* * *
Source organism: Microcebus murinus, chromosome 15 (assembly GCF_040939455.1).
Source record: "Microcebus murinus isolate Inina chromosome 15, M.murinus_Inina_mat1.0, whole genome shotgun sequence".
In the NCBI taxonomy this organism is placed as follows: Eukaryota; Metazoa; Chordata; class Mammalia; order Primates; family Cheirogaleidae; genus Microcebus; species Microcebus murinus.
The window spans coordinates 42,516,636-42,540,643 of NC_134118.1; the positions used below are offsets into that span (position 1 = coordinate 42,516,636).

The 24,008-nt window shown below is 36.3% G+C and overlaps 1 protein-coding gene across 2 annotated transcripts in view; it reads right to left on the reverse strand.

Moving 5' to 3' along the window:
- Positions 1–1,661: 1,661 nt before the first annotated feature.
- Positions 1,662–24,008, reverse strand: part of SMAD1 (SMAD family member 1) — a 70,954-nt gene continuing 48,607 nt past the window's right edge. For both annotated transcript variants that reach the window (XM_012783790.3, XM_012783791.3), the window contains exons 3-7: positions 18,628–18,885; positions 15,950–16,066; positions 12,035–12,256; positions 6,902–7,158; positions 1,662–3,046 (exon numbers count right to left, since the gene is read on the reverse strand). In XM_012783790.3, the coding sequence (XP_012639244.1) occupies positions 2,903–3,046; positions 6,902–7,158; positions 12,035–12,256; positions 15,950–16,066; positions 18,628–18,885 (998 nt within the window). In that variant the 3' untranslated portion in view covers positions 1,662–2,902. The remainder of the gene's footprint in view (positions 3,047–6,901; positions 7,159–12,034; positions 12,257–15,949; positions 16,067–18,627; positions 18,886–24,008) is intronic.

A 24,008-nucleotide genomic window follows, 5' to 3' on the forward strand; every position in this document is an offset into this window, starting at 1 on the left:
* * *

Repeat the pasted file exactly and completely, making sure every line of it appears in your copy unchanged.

Source organism: Microcebus murinus, chromosome 15 (assembly GCF_040939455.1).
Source record: "Microcebus murinus isolate Inina chromosome 15, M.murinus_Inina_mat1.0, whole genome shotgun sequence".
In the NCBI taxonomy this organism is placed as follows: Eukaryota; Metazoa; Chordata; class Mammalia; order Primates; family Cheirogaleidae; genus Microcebus; species Microcebus murinus.
The window spans coordinates 42,516,636-42,540,643 of NC_134118.1; the positions used below are offsets into that span (position 1 = coordinate 42,516,636).

The 24,008-nt window shown below is 36.3% G+C and overlaps 1 protein-coding gene across 2 annotated transcripts in view; it reads right to left on the reverse strand.

Moving 5' to 3' along the window:
- Positions 1–1,661: 1,661 nt before the first annotated feature.
- Positions 1,662–24,008, reverse strand: part of SMAD1 (SMAD family member 1) — a 70,954-nt gene continuing 48,607 nt past the window's right edge. For both annotated transcript variants that reach the window (XM_012783790.3, XM_012783791.3), the window contains exons 3-7: positions 18,628–18,885; positions 15,950–16,066; positions 12,035–12,256; positions 6,902–7,158; positions 1,662–3,046 (exon numbers count right to left, since the gene is read on the reverse strand). In XM_012783790.3, the coding sequence (XP_012639244.1) occupies positions 2,903–3,046; positions 6,902–7,158; positions 12,035–12,256; positions 15,950–16,066; positions 18,628–18,885 (998 nt within the window). In that variant the 3' untranslated portion in view covers positions 1,662–2,902. The remainder of the gene's footprint in view (positions 3,047–6,901; positions 7,159–12,034; positions 12,257–15,949; positions 16,067–18,627; positions 18,886–24,008) is intronic.

A 24,008-nucleotide genomic window follows, 5' to 3' on the forward strand; every position in this document is an offset into this window, starting at 1 on the left: